Since 1907 observations at autopsy of a thickened, rugose inner table in the frontal region of the calvarium has been to me a persistent challenge. There seemed to be no tradition concerning enostoses in the calvarium and no correlation with clinical observations. When the articles by Moore1 and Carr2 came to hand, nearly twenty-nine years later, I reviewed the protocols in the pathologic laboratory of the Massachusetts Department of Mental Diseases for the number of cases of enostoses of the inner table of the skull in that investigative service and found in the 3,250 records an incidence of 230, or 7 per cent. These changes, when extreme, consisted of irregular rolls of bony tissue, converging toward the nasal end of the (present or obliterated (metopic) suture. For the most part these bony masses were irregular and dense, the diploe being converted into tissue of ivory-like firmness. Now and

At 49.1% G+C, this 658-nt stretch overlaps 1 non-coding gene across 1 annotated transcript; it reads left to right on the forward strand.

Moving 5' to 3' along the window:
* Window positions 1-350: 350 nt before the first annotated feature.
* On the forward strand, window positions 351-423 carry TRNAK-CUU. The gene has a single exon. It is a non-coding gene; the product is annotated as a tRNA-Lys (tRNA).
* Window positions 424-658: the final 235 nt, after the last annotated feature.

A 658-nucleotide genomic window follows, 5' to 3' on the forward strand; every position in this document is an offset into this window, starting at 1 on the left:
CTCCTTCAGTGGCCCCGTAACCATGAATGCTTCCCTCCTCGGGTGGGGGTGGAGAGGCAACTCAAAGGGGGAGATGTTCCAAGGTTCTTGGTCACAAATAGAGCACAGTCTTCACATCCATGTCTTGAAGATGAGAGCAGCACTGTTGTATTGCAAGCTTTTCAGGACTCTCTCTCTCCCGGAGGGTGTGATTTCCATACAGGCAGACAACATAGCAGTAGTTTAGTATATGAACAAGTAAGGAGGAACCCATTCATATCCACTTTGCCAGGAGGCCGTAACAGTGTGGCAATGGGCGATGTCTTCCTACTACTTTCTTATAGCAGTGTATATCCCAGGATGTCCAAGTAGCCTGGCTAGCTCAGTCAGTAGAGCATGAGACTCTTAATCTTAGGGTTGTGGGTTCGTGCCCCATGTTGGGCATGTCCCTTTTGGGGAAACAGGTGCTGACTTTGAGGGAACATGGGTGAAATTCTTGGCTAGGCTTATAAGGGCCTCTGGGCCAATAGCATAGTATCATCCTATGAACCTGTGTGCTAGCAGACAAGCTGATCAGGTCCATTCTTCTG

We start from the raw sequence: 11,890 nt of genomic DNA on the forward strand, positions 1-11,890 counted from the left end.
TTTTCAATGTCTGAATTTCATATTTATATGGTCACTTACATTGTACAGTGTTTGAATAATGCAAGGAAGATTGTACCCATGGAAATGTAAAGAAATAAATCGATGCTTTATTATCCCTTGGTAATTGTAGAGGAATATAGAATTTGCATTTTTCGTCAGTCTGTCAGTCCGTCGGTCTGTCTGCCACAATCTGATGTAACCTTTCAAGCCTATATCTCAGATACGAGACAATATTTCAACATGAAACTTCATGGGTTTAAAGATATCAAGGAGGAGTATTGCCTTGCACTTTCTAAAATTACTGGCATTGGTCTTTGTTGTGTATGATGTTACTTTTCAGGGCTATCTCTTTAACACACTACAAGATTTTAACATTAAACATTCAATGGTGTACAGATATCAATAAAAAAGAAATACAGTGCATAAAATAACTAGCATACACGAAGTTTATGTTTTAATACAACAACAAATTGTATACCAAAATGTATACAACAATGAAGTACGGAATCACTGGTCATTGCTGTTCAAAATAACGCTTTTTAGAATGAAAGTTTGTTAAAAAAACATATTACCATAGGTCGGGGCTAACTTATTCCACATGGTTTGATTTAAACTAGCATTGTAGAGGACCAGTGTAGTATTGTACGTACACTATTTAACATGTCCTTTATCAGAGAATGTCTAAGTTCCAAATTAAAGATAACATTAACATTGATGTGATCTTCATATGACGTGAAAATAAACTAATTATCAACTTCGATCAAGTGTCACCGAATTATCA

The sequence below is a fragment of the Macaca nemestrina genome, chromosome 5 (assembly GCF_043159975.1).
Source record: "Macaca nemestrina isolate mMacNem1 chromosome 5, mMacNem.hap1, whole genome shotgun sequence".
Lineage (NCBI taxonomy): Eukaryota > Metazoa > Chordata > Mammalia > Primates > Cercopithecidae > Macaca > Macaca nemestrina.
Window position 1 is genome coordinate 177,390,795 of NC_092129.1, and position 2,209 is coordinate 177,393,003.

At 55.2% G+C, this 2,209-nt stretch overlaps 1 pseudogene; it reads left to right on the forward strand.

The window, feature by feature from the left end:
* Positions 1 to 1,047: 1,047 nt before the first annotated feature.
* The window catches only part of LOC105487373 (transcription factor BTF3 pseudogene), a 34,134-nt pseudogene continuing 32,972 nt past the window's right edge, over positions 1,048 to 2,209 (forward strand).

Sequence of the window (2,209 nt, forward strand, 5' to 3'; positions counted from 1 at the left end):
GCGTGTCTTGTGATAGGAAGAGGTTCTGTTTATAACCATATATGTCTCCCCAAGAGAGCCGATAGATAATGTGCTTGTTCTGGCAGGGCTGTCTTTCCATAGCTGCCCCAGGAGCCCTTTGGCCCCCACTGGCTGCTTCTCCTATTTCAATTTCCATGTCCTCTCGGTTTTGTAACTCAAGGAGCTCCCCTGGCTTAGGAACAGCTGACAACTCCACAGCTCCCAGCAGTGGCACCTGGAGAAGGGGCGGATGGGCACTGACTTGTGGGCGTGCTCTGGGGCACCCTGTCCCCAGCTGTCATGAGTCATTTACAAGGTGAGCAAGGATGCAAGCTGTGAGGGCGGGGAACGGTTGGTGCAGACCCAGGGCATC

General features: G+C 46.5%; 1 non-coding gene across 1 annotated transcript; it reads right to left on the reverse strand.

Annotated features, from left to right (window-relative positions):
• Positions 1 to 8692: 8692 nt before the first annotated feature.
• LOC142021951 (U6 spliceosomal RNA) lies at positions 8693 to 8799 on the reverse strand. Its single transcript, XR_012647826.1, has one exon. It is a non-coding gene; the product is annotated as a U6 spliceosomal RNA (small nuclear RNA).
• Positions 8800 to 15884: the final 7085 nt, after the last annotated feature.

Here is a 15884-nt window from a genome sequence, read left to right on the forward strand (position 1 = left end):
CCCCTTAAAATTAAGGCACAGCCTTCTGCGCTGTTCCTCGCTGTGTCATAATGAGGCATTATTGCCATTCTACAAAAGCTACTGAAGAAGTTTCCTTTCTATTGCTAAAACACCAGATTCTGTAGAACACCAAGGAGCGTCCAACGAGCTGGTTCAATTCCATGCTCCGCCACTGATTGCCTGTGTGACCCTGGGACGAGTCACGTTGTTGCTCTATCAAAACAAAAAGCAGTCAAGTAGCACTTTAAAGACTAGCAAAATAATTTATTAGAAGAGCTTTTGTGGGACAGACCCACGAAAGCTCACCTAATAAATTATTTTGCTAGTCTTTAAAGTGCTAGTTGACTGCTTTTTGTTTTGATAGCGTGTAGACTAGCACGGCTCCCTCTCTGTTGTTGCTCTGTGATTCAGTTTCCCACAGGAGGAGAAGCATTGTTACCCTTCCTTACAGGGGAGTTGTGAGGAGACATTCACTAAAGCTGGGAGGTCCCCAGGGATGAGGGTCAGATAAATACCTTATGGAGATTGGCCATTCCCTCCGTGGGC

CANAVAN MM. ENOSTOSES OF THE CALVARIUM: INCIDENCE AT AUTOPSIES IN STATE HOSPITALS. Arch NeurPsych. 1938;39(1):41–53. doi:10.1001/archneurpsyc.1938.02270010051005
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